This examination consists of photographing the fundus of the eye (i.e. the retina and the optic nerve at the back of the eye) after injecting a fluorescent dye in an artery, usually in the fold of the elbow (as for a blood test).
In just seconds, the dye travels to the blood vessels inside the eye. A camera equipped with special filters that highlight the dye is used to photograph the path of the fluorescein as it circulates though the eye. In many cases, these photos are taken with a digital camera system, allowing the physician to interpret the results immediately.
This is an efficient way of assessing the condition of the fundus, more specifically its blood vessels and especially the retina.
Angiography is indicated:
Fluo-angiography is most frequently used in dealing with diabetic retinopathy and macular degeneration.
This examination is ambulatory, no hospitalization is required. The pupils have to be dilated. Consequently it is recommended that the patient be accompanied after examination or that public transport be used, as driving after the examination is dangerous. Pictures of the fundus of the eye are taken at high speed for at least 5 to 10 minutes. Patients are advised to remain in the waiting room for half an hour after the examination.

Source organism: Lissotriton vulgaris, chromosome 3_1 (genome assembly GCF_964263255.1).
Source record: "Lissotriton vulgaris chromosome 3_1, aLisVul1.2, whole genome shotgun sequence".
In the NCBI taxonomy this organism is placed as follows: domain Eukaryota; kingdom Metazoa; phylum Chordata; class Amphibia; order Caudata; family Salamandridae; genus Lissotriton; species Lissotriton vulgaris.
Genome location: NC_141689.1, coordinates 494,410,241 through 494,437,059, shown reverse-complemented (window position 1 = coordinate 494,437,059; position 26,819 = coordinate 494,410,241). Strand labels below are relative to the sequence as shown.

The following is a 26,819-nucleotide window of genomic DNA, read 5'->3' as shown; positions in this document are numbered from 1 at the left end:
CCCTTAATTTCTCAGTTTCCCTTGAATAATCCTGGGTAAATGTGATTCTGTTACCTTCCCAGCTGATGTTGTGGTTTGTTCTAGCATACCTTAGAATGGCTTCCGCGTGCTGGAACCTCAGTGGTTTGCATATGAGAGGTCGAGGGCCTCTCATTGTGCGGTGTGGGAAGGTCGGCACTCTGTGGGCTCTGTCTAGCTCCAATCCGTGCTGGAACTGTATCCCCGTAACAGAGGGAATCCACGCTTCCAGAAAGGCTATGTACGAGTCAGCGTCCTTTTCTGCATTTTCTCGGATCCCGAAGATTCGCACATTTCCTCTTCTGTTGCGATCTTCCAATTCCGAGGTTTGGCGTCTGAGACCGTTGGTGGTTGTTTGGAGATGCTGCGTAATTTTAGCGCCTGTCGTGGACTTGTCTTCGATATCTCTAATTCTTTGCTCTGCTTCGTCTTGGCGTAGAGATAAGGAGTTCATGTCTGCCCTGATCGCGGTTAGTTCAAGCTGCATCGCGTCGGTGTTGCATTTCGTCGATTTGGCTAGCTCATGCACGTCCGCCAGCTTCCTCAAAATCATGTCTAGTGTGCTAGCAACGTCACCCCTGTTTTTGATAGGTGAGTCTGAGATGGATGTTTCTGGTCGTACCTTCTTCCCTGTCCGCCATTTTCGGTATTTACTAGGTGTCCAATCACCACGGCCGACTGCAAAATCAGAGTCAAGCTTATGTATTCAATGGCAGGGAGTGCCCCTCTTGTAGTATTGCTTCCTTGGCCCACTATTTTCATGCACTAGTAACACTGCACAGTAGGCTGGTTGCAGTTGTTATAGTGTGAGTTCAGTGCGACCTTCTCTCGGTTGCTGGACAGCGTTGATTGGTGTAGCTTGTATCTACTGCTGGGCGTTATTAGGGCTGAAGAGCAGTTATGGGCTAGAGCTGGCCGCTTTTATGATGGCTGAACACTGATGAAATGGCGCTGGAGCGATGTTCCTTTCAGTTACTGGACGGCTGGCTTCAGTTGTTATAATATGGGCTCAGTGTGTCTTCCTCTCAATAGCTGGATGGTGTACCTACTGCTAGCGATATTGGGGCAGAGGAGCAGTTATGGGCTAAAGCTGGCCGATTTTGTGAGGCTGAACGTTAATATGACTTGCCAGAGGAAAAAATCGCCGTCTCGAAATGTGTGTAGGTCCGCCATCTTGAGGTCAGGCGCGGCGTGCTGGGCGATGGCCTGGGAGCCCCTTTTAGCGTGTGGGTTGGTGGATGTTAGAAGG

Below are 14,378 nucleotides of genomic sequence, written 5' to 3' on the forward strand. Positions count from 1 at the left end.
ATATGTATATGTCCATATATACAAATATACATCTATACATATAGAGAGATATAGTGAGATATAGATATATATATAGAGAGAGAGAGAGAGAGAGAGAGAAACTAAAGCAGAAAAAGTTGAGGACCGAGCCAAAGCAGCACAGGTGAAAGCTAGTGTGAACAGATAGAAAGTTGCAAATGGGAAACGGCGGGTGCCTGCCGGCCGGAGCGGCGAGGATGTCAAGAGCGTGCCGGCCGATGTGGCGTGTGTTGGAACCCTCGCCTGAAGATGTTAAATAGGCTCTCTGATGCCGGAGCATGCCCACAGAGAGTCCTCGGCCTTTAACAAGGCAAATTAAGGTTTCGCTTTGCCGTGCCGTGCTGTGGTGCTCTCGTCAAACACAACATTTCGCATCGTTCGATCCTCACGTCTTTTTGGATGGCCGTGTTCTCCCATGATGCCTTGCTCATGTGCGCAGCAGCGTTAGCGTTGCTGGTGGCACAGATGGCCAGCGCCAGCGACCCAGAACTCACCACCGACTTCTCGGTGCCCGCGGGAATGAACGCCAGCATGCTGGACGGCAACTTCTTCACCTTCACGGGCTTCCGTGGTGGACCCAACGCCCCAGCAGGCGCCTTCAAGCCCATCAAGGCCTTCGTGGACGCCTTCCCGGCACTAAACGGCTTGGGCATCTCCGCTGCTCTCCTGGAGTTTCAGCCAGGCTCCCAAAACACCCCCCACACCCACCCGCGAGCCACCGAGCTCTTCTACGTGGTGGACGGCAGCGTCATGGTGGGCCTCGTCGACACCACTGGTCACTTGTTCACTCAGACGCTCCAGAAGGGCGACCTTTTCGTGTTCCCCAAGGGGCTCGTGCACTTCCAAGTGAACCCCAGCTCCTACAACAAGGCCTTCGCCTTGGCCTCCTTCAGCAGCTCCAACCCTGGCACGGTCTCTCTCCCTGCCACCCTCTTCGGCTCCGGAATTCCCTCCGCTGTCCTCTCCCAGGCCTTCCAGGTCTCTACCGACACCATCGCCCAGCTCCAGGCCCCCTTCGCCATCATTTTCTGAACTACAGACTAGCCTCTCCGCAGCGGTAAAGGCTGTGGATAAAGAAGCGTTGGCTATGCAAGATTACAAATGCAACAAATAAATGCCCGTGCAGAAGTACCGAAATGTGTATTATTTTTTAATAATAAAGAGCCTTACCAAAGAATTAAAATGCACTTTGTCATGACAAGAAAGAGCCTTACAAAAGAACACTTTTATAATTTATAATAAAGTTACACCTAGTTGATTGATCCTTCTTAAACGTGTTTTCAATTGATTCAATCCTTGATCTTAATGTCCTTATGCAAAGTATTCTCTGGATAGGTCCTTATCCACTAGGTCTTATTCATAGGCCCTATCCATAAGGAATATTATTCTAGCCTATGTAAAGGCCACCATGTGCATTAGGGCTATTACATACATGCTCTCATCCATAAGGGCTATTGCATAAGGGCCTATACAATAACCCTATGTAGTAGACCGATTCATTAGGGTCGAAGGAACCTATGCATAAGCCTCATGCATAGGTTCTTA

In most cases the examination is well tolerated. Before carrying it out, your ophthalmologist will ask for supplementary details regarding possible allergies and/or respiratory and skin reactions to medication or food or resulting from anaesthesia.
Side effects which may occur but are not serious are:
Serious side effects may appear unexpectedly but fortunately are very rare (less than 1% of all cases).
These side effects are more frequent when the patient:
If fluo-angiography still needs to be performed, pre-medication can be administered to prevent allergic reactions.
In a very few cases a serious shock may occur - with death as a possible consequence - even though all possible precautions have been taken.
No complications following the injection of fluoresceine have been reported, whether for the mother or for the unborn child.
If the mother is breast-feeding, fluoresceine will be secreted into her milk. It is advisable to interrupt breast-feeding for 2 days following the examination.
An exam of the blood vessels of the eye fundus with the help of another fluorescent liquid, namely indocyangreen, allows us to determine a more detailed diagnose in case of age-committed macular degeneration.
This exam is also called infra-red angiography because we have the pigment lightened up with an infra-red light source. This pigment is also injected into a vain and the images are made with a digital camera system.
The angiography is recommended:
This exam is executed ambulant, hospitalisation is not necessary. The pupils have to be dillated. Therefor it is strongly recommended to be accompagnied of to use the public transportation, because driving yourself is impossible. Following a standard scheme, images are taken of the eye fundus and this for at least 45 minutes. This exam is in most cases well tolerated.
Side effect without severeness are the following:
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